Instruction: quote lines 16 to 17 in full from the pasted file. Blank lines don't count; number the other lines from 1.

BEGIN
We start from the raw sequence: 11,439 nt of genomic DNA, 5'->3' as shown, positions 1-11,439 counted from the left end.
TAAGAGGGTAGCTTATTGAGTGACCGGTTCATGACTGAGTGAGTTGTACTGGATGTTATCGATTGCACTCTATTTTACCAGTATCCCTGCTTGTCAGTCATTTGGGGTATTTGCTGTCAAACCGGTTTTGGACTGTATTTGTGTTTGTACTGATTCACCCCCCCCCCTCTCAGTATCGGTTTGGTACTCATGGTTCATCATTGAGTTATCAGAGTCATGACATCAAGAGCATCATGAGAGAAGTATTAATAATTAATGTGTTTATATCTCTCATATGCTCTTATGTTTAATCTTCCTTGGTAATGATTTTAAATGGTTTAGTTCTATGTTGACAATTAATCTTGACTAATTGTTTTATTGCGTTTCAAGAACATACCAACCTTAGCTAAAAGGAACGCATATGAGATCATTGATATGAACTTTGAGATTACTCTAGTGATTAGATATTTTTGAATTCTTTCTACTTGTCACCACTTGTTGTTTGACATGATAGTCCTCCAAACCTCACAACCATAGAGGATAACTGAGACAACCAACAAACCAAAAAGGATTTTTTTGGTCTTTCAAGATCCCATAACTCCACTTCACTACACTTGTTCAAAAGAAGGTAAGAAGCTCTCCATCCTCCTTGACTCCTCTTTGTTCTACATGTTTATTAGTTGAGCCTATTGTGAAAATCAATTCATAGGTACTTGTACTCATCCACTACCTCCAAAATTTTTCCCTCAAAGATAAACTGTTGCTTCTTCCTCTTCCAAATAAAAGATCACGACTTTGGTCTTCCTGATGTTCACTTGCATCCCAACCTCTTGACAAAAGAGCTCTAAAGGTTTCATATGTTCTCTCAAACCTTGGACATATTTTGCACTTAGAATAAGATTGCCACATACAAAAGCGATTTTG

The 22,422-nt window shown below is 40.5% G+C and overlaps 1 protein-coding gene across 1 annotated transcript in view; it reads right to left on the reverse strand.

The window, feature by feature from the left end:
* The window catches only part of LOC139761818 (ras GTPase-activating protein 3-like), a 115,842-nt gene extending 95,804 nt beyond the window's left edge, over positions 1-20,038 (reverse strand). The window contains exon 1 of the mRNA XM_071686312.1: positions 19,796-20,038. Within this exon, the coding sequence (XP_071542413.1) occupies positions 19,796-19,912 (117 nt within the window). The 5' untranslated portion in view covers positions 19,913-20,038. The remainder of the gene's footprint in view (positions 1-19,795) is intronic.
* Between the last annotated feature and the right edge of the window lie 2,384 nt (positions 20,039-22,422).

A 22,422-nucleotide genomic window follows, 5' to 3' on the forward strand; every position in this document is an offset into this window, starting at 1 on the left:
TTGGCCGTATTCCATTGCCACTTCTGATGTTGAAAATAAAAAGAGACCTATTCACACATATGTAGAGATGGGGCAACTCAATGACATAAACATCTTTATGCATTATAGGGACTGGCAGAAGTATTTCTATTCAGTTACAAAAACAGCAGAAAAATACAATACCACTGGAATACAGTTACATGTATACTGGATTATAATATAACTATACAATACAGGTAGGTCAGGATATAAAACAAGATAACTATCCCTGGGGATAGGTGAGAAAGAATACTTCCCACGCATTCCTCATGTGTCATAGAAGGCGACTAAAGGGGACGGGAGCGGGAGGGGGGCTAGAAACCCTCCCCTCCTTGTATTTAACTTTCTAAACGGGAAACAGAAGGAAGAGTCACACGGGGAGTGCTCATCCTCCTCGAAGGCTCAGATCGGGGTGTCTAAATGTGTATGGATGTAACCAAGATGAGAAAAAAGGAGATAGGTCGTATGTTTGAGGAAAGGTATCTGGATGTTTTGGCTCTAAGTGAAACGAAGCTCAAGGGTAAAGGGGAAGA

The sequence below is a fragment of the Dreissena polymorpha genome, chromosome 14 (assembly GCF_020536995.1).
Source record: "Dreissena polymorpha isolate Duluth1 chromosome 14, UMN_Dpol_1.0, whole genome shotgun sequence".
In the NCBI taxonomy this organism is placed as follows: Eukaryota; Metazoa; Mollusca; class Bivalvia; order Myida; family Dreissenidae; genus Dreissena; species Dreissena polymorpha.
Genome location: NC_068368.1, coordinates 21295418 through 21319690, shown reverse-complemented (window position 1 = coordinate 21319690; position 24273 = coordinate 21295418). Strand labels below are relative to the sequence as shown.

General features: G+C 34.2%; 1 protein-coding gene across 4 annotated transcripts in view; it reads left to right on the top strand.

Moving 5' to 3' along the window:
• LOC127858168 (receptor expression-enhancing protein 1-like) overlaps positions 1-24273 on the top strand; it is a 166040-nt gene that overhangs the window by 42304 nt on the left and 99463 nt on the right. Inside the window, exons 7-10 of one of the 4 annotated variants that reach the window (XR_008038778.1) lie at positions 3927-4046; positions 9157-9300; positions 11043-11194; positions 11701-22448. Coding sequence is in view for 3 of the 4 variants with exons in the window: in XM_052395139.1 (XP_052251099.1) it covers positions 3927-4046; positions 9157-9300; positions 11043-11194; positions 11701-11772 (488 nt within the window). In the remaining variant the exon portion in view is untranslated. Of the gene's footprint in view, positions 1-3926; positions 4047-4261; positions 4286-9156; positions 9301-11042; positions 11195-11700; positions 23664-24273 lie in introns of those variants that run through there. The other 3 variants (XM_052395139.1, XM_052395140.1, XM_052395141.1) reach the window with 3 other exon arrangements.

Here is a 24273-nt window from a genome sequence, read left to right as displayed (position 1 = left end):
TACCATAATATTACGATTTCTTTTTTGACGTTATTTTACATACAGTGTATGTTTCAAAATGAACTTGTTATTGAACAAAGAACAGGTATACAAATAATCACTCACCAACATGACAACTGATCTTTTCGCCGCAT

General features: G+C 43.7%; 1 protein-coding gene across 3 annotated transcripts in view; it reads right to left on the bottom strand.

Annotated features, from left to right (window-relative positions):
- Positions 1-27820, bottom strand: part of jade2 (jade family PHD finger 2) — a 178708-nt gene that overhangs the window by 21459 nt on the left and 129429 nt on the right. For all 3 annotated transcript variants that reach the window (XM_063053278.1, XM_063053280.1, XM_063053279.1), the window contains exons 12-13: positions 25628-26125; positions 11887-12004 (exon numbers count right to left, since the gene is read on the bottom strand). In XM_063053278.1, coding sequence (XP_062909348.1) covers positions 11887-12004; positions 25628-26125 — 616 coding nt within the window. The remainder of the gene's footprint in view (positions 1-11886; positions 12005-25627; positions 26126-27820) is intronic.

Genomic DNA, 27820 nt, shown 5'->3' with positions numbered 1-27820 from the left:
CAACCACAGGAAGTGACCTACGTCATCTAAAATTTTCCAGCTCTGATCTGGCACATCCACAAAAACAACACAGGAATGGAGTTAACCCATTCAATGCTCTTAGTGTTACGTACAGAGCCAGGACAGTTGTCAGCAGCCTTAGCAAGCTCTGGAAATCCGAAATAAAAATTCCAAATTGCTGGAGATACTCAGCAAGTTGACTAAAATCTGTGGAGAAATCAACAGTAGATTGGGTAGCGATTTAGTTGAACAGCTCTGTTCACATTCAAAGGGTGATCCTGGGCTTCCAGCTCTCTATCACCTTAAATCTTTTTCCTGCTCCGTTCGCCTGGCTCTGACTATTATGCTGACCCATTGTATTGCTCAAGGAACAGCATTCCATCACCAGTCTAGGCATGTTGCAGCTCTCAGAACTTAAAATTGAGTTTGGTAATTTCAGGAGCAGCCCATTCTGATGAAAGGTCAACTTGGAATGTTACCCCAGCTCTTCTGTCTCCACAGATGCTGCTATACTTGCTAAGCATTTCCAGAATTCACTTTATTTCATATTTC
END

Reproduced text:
Here is a 24273-nt window from a genome sequence, read left to right as displayed (position 1 = left end):
TACCATAATATTACGATTTCTTTTTTGACGTTATTTTACATACAGTGTATGTTTCAAAATGAACTTGTTATTGAACAAAGAACAGGTATACAAATAATCACTCACCAACATGACAACTGATCTTTTCGCCGCAT